The German version of the gloss below runs some 1,200 words; it appears here in abridged translation for two reasons. First, Kraus commingles—as is just barely hinted at (and quite possibly not very happily) in the translation below—Luther-Deutsch and literary German throughout this gloss. Second, translating such commingled German is beyond the abilities of the present translator, who has enough problems with getting the latter into readable English.
But why translate this excerpt at all? This gloss, in general, and this excerpt, in particular, presents a direct statement from Kraus himself regarding at least one aim that he intentionally pursued in his use of adversarial quotes and citations.
Far be it from me to read Professor Bernhardi
for were I to read it, then I would feel compelled to quote it, and were I to quote it, then you would know how to read it. For you all know that the things you find pleasing elsewhere suddenly take on a different face here by becoming what they are. For an angel appeared to me and said: go, and quote them. So, I went and quoted them. And am capable of exposing existences to starvation simply by letting them repeat verbatim what got them riches in the first place. And verily, I say unto you, I possess a sketch by Salus, which was published in the Sunday Zeit. And if I reprint it here, Europe’s countenance would get all long from the solicitude, and it would be as before the war. But I am not going to do it, as I am a decent human being. I use these secret powers that enable me to make German and Austrian authors contemptible before God and man only after having given due consideration to the matter. Schnitzler’s time has not yet come. […]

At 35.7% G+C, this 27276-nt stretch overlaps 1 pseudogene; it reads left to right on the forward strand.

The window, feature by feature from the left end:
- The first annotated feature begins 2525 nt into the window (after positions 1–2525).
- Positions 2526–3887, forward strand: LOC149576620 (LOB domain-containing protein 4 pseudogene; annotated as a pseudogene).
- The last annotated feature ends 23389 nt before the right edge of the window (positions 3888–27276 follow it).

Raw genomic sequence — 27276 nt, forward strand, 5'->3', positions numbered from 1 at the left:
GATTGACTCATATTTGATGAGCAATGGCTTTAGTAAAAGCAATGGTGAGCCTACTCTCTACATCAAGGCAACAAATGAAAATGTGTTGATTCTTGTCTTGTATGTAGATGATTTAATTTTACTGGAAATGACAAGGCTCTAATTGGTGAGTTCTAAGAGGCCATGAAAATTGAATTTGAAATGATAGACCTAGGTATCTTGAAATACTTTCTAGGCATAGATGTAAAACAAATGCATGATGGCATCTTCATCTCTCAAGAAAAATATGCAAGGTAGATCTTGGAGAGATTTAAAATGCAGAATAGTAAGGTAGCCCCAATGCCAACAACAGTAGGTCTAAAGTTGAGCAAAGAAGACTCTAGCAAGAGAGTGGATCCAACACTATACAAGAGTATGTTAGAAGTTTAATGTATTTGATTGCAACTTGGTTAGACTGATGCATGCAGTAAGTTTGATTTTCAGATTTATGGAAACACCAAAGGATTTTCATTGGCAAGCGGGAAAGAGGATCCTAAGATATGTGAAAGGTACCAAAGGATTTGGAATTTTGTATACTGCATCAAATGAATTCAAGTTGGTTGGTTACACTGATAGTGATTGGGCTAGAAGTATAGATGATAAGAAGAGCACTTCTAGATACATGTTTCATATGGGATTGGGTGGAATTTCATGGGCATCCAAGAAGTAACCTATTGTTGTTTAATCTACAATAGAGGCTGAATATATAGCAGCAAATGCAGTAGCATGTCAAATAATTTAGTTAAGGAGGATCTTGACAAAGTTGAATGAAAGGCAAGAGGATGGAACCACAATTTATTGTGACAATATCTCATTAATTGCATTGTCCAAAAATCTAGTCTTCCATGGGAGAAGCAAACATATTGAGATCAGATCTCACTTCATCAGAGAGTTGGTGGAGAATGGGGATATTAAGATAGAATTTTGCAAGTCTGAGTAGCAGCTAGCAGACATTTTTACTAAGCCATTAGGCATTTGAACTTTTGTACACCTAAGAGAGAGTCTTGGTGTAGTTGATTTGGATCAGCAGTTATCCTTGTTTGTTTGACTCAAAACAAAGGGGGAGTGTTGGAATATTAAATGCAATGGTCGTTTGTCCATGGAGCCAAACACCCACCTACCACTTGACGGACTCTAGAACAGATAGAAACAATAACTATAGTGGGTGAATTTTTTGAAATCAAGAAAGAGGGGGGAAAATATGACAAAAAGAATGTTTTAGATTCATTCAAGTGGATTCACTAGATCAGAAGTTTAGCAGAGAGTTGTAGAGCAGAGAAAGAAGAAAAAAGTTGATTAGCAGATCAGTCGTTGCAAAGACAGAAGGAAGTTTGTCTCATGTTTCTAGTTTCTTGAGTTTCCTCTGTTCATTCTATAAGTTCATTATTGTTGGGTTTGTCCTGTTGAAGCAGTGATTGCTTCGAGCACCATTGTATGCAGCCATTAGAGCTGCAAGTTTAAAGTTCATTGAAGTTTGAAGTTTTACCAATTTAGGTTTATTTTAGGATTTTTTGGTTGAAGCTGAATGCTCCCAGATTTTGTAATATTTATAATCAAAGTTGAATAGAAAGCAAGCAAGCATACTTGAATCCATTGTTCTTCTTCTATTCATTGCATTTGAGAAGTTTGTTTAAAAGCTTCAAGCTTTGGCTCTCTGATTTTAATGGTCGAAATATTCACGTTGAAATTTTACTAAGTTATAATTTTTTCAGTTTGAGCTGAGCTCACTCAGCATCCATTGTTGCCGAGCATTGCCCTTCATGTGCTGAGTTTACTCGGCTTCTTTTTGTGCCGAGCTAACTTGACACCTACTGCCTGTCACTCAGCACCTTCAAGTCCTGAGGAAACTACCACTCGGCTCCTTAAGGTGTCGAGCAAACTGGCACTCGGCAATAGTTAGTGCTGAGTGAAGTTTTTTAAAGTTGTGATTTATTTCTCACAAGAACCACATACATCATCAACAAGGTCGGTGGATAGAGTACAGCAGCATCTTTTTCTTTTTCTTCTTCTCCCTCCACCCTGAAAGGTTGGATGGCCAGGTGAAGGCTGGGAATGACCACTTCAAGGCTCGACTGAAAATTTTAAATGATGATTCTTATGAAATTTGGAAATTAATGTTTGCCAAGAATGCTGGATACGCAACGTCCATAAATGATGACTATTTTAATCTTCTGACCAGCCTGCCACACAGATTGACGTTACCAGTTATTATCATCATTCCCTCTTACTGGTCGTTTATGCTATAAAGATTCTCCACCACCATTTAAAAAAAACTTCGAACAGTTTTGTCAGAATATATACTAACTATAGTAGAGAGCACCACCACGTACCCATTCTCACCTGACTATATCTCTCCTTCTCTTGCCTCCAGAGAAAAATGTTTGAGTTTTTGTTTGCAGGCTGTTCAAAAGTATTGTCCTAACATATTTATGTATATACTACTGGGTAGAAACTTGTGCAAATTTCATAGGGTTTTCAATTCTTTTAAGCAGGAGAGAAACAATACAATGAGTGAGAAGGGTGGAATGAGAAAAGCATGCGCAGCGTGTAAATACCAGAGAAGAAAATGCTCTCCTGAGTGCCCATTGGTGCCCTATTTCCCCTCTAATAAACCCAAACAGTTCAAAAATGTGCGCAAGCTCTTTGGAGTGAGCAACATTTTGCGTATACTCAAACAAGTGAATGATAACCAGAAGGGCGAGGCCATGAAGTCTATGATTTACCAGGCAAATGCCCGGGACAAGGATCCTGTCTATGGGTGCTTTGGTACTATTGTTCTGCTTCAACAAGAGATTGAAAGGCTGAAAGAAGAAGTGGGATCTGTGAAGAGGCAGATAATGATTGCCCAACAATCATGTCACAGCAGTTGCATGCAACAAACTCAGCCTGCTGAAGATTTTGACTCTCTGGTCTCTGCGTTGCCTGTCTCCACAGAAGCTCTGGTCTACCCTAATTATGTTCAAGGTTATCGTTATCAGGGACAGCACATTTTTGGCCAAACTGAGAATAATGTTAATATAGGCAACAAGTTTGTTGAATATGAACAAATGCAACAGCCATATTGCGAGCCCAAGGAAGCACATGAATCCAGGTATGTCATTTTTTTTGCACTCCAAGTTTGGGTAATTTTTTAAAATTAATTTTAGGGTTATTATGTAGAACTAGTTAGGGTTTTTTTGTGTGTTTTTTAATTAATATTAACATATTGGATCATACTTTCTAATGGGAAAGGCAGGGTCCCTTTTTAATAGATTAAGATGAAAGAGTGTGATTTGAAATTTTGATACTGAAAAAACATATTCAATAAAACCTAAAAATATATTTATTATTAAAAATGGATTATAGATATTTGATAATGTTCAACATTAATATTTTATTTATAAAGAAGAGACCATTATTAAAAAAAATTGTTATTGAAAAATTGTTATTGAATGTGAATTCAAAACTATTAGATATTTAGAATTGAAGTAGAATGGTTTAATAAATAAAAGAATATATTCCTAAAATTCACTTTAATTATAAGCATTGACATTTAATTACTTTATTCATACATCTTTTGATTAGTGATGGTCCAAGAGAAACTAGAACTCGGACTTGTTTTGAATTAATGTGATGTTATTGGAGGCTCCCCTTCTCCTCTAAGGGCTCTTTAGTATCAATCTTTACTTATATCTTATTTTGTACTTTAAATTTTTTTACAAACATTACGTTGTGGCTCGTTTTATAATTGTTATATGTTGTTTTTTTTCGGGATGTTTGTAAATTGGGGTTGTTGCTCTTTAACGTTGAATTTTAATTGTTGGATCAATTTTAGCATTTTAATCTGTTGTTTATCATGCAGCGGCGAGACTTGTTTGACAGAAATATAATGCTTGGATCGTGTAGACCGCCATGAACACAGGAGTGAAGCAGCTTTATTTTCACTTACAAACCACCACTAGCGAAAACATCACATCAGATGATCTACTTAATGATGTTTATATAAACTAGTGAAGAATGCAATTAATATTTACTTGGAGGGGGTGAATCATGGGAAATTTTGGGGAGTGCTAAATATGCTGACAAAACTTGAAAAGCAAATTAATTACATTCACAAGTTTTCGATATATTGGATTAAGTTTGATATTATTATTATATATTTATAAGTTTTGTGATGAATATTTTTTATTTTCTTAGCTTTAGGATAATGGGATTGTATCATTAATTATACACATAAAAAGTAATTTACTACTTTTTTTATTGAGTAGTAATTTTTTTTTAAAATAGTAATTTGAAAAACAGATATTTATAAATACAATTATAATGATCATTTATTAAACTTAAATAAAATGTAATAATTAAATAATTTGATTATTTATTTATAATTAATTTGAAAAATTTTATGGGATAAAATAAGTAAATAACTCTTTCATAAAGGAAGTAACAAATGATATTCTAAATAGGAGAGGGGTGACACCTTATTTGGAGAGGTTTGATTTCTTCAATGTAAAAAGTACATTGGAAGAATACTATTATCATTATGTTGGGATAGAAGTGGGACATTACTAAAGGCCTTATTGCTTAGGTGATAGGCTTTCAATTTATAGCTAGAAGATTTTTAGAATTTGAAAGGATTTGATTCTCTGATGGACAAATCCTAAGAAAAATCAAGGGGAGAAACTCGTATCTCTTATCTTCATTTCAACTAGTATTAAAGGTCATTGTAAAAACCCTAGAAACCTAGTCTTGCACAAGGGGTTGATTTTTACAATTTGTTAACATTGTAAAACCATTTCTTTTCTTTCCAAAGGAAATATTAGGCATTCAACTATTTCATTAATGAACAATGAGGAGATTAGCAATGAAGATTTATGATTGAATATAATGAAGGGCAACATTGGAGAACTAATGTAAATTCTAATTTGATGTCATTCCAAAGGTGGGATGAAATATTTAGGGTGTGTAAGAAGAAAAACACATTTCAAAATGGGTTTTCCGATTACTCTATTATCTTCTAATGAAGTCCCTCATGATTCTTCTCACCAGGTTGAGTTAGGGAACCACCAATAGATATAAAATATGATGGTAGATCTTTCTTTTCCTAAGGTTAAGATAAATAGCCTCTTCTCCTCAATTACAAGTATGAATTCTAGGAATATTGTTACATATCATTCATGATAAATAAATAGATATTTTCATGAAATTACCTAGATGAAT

Karl Kraus (F 368-369: 1-4)
Translated by Peter Winslow